Пауэлл, Джон Энох цитаты

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Пауэлл, Джон Энох

Дата рождения: 16. Июнь 1912
Дата смерти: 8. Февраль 1998
Другие имена:Sir John Enoch Powell

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Джон Энох Пауэлл — британский политик, филолог-классик, лингвист и поэт. Член парламента от Консервативной партии и от Ольстерской юнионистской партии , министр здравоохранения . Большую известность ему принесла произнесенная в 1968 году резонансная речь о проблемах иммиграции, которую чаще всего называют речью «Реки крови». Из-за неё он был отставлен с поста министра обороны в Теневом кабинете Эдварда Хита. Тридцать лет спустя Хит отметил, что замечания Пауэлла об «экономическом бремени иммиграции» были «не лишены предвидения».

Проведенный в то время опрос показал, что 74 % населения Великобритании согласны с мнением Пауэлла и сторонники Еноха утверждают, что это помогло консерваторам выиграть выборы 1970 года.

До прихода в политику, он был филологом-классиком, став профессором на кафедре Древней Греции в возрасте 25 лет. Во время Второй мировой войны он служил в штабе и разведке, достигнув звания бригадира к тридцати годам. Он также писал стихи, его первые произведения были опубликованы в 1937 году; кроме того он был автором книг по классической филологии и политике.

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Цитаты Пауэлл, Джон Энох

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„In the end, the Labour party could cease to represent labour. Stranger historic ironies have happened than that.“

—  Enoch Powell
Article for The Sunday Telegraph, citing the swing to the Conservatives in his constituency and others with large working-class electorates (18 October 1964), from Simon Heffer, Like the Roman. The Life of Enoch Powell (Phoenix, 1999), p. 364.

„I was born a Tory, am a Tory and shall die a Tory. It is part of me... it is something I cannot alter.“

—  Enoch Powell
Powell defined his political belief in the speech, from Simon Heffer, Like the Roman. The Life of Enoch Powell (Phoenix, 1999), p. 709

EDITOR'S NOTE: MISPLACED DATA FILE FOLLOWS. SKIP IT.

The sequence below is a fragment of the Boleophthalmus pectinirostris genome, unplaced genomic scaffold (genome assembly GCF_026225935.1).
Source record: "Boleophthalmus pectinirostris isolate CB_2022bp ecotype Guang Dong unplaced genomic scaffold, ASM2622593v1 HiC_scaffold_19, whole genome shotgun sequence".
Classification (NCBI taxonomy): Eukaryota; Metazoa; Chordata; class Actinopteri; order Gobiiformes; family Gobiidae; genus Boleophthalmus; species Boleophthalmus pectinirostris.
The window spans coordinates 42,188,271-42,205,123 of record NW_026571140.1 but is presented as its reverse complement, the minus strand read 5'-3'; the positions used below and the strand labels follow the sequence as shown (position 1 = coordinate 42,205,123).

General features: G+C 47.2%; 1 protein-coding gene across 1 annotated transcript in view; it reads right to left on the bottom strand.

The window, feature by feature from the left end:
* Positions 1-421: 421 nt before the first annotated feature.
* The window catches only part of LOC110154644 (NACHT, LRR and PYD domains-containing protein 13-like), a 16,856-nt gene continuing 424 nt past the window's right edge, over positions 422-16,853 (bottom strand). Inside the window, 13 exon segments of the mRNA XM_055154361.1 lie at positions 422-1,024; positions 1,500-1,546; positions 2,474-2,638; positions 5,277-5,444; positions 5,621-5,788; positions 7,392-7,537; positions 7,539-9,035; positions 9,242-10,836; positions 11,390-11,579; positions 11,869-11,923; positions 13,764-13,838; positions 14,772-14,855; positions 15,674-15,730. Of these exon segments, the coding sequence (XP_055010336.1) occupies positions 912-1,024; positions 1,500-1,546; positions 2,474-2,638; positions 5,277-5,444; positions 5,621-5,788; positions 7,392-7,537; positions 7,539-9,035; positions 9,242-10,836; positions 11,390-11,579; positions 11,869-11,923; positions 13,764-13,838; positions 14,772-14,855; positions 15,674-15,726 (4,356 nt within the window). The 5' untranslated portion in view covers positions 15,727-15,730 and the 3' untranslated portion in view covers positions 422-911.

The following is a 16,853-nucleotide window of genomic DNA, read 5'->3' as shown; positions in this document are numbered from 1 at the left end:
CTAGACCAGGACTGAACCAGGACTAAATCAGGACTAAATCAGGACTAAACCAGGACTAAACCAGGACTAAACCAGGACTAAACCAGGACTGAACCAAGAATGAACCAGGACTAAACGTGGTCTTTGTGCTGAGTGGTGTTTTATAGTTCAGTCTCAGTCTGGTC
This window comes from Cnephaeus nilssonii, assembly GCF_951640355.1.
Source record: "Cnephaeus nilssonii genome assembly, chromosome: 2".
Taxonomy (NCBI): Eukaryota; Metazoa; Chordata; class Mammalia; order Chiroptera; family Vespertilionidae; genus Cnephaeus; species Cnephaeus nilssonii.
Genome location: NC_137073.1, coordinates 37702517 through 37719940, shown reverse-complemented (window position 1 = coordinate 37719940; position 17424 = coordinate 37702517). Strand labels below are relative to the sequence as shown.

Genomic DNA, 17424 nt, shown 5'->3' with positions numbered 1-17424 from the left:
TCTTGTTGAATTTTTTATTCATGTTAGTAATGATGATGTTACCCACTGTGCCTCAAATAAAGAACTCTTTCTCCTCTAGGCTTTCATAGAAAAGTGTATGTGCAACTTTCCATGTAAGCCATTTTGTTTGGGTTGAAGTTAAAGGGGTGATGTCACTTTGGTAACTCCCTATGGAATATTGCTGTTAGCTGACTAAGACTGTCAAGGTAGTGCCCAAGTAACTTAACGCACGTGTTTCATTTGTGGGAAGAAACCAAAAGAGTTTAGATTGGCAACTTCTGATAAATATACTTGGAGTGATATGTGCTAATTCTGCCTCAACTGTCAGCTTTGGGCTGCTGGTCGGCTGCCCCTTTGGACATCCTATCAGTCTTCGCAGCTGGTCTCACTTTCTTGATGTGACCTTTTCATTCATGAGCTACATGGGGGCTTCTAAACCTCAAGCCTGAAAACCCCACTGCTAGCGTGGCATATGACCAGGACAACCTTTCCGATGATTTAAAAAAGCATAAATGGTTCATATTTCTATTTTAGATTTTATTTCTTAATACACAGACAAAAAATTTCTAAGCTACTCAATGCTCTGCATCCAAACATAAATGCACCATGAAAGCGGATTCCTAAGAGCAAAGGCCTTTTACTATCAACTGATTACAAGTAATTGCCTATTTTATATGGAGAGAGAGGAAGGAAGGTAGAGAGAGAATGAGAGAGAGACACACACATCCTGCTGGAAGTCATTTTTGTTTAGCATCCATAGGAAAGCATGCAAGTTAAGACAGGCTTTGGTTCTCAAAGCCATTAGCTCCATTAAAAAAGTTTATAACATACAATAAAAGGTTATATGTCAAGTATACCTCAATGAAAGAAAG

„To tell the indigenous inhabitants of Brixton or Southall or Leicester or Bradford or Birmingham or Wolverhampton, to tell the pensioners ending their days in streets of nightly terror unrecognisable as their former neighbourhoods, to tell the people of towns and cities where whole districts have been transformed into enclaves of foreign lands, that "the man with a coloured face could be an enrichment to my life and that of my neighbours" is to drive them beyond the limits of endurance. It is not so much that it is obvious twaddle. It is that it makes cruel mockery of the experience and fears of hundreds of thousands, if not millions, of ordinary, decent men and women... In understanding this matter, the beginning of wisdom is to grasp the law that in human societies power is never left unclaimed and unused. It does not blow about, like wastepaper on the streets, ownerless and inert. Men's nature is not only, as Thucydides long ago asserted, to exert power where they have it: men cannot help themselves from exerting power where they have it, whether they want to or not... It is the business of the leaders of distinct and separate populations to see that the power which they possess is used to benefit those for whom they speak. Leaders who fail to do so, or to do so fast enough, find themselves outflanked and superseded by those who are less squeamish. The Gresham's Law of extremism, that the more extreme drives out the less extreme, is one of the basic rules of political mechanics which operate in this field: it is a corollary of the general principle that no political power exist without being used. Both the general law and its Gresham's corollary point, in contemporary circumstances, towards the resort to physical violence, in the form of firearms or high explosive, as being so probable as to be predicted with virtual certainty. The experience of the last decade and more, all round the world, shows that acts of violence, however apparently irrational or inappropriate their targets, precipitate a frenzied search on the part of the society attacked to discover and remedy more and more grievances, real or imaginary, among those from whom the violence is supposed to emanate or on whose behalf it is supposed to be exercised. Those commanding a position of political leverage would then be superhuman if they could refrain from pointing to the acts of terrorism and, while condemning them, declaring that further and faster concessions and grants of privilege are the only means to avoid such acts being repeated on a rising scale. This is what produces the gearing effect of terrorism in the contemporary world, yielding huge results from acts of violence perpetrated by minimal numbers. It is not, I repeat again and again, that the mass of a particular population are violently or criminally disposed. Far from it; that population soon becomes itself the prisoner of the violence and machinations of an infinitely small minority among it. Just a few thugs, a few shots, a few bombs at the right place and time – and that is enough for disproportionate consequences to follow.“